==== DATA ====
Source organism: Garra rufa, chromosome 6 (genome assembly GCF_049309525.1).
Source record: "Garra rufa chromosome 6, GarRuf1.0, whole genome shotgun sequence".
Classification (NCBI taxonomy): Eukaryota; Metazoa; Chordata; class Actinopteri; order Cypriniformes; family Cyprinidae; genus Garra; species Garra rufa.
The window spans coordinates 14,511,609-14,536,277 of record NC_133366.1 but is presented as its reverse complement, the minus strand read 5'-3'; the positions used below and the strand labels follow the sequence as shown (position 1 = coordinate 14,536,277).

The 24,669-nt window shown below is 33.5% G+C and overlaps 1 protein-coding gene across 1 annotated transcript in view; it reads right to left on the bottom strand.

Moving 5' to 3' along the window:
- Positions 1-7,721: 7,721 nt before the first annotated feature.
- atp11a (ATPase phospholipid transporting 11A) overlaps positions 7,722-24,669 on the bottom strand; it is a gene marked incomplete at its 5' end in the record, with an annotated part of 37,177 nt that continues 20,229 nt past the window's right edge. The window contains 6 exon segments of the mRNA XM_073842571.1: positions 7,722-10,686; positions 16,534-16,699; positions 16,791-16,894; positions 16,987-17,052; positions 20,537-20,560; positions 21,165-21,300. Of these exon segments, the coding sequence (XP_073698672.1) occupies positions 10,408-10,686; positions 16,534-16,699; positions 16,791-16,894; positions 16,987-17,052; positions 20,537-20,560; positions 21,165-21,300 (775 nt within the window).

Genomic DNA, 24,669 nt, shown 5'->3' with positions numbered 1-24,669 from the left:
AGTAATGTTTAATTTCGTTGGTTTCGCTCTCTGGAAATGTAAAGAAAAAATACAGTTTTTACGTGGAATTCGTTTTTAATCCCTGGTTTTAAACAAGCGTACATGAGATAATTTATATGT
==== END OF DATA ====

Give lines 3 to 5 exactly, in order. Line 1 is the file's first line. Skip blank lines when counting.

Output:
Classification (NCBI taxonomy): Eukaryota; Metazoa; Chordata; class Actinopteri; order Cypriniformes; family Cyprinidae; genus Garra; species Garra rufa.
The window spans coordinates 14,511,609-14,536,277 of record NC_133366.1 but is presented as its reverse complement, the minus strand read 5'-3'; the positions used below and the strand labels follow the sequence as shown (position 1 = coordinate 14,536,277).

The 24,669-nt window shown below is 33.5% G+C and overlaps 1 protein-coding gene across 1 annotated transcript in view; it reads right to left on the bottom strand.